A quartet of homers from Steve Pearce (two), Mookie Betts, and J.D. Martinez provided more than enough offense as the Red Sox defeated the Dodgers 5-1 on Sunday night in Game 5 of the World Series, winning the organization’s first championship since 2013 and their ninth overall. Pearce, coming off a tremendous Game 4 performance, hit a two-run shot in the first inning to open the scoring. Mookie Betts, who had been ice cold throughout the playoffs, drilled a solo blast in the sixth. J.D. Martinez clobbered a solo homer to dead-center off of Kershaw to begin the seventh. Pearce added another solo shot off of Pedro Báez in the eighth, padding the lead to four runs.
David Price, not Chris Sale, opposed Clayton Kershaw to start Game 5, a matchup of starters with perceived troubled postseason issues. Price, after struggling in his first two starts of the postseason, threw quite well in his last two starts and even got two outs in relief in the 18-inning Game 3 classic. Kershaw has had two terrific starts this postseason and two subpar outings.
Price outdueled Kershaw on Sunday, pitching seven-plus strong innings, yielding a lone run on three hits and two walks with five strikeouts on 83 pitches. The lone run came in the bottom of the first when David Freese hit a solo homer to right-center field on a first-pitch fastball. Kershaw, meanwhile, surrendered the four runs on seven hits with no walks and five strikeouts on 92 pitches.
Price issued a walk to Chris Taylor to begin the eighth inning, ending his night. Joe Kelly entered, promptly striking out the side, sending Matt Kemp, Joc Pederson, and Cody Bellinger back to the dugout unhappy.
In the ninth, Chris Sale — not Craig Kimbrel, notably — took the mound to close out the game. The strikeouts continued as Sale got Justin Turner to chase at a slider in the dirt. After falling behind 3-1 to Enrique Hernández, Sale fought back and got him to chase at a 3-2 slider for the second out. Fittingly, Manny Machado represented the final out of the Dodgers’ season. Sale threw a 1-2 slider that Machado whiffed at, clinching the World Series for the Red Sox.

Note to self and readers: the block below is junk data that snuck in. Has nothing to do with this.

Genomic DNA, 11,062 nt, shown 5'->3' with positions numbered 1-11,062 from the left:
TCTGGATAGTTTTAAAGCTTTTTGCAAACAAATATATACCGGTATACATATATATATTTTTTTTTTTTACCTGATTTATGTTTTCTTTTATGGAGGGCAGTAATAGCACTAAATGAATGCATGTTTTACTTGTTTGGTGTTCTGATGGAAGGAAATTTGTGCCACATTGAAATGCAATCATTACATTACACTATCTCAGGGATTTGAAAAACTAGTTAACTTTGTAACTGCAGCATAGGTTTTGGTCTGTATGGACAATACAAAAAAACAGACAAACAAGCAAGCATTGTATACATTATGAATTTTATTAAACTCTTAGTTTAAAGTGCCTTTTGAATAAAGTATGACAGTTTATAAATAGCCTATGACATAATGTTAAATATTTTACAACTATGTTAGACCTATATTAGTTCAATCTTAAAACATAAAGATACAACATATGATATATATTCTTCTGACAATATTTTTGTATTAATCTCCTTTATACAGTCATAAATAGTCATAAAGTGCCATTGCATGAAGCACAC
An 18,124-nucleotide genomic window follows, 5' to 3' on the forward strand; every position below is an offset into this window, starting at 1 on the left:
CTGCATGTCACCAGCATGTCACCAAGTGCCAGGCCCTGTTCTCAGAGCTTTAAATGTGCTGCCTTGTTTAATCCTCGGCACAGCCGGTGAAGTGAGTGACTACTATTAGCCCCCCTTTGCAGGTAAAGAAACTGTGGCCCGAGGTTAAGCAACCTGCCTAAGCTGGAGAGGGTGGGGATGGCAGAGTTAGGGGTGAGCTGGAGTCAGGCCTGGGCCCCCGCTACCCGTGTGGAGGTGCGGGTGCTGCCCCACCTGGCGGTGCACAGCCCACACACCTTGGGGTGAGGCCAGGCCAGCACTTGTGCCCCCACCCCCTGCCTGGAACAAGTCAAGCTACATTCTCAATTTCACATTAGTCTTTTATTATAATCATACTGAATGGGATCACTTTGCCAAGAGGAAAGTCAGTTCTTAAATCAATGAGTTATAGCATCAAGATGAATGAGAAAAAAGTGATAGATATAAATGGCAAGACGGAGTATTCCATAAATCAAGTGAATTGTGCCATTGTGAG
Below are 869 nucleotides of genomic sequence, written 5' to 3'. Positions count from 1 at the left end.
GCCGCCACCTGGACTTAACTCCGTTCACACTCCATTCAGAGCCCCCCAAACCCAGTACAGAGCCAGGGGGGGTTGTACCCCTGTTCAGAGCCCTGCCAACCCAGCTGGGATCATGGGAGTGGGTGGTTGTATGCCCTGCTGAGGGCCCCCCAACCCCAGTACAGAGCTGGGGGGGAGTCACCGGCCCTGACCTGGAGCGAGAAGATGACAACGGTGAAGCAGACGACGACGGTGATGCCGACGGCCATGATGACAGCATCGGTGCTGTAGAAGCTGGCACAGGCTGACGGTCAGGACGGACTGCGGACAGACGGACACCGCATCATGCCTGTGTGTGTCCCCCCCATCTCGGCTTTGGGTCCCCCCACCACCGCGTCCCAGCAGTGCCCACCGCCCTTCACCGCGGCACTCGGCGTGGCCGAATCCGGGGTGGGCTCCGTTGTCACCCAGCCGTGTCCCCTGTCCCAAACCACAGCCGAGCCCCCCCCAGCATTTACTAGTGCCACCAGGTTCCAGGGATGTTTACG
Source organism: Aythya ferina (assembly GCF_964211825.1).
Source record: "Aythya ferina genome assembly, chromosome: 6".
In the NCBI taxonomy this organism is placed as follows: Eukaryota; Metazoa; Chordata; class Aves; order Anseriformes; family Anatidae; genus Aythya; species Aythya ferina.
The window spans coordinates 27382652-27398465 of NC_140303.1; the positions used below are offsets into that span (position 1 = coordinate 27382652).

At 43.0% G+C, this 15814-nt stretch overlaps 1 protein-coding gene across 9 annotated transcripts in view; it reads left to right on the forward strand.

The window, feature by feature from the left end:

The Red Sox, winners of 108 games during the regular season, appeared throughout the World Series to be the clearly better team in all facets of the game. This isn’t to say the Red Sox made zero mistakes, but their ability to execute fundamentally was a level above the Dodgers and it is what allowed them to close out the series in a rather tidy five games.
Early in the series, I highlighted Boston’s ability to come through with runners in scoring position, particularly with two outs. That was obviously not the deciding factor in Game 3’s 18-inning, knock-down, drag-out affair. What became the factor in Games 4 and 5 was Boston’s power potential as well as execution in RISP situations. The Dodgers’ bullpen was ambushed in Game 4 to the tune of eight runs in the seventh, eighth, and ninth as the Red Sox hit a pair of doubles and a pair of homers, which helped make four walks and three singles more impactful. All four of the runs the Red Sox scored in Game 5 came home by way of the homer.
Red Sox manager Alex Cora seemed to push all the right buttons compared to his counterpart in the Dodger dugout, Dave Roberts. Critics will have plenty of fodder for playing Monday morning quarterback with Roberts, whether it was relying too heavily on a clearly ineffective Ryan Madson, not leaning heavily enough on Max Muncy, taking out Rich Hill too early in Game 4, or leaving Clayton Kershaw in too long in Game 5. The biggest gripe critics will have of Cora is that he called on Kimbrel a bit too often. Kimbrel gave up a hit and a walk in Game 3 and served up a two-run homer in the ninth inning of Game 4, but the Red Sox thankfully had built up a substantial lead.
Across the five games in the World Series, the Red Sox offense cobbled together a .222/.303/.386 triple-slash line in the World Series while the Dodgers hit .180/.249/.302. Boston’s line is better, but not substantially better to warrant outscoring the other side by 12 runs over five games. It all came down to executing when it mattered most. Let’s not forget that to even get to the World Series, the Red Sox had to dispatch of two 100-win teams in the Yankees (100) and Astros (103). At no point in the playoffs were the Red Sox in danger of being eliminated from a series. It was a remarkable season from start to finish for the Red Sox as baseball’s best team emerged with the trophy.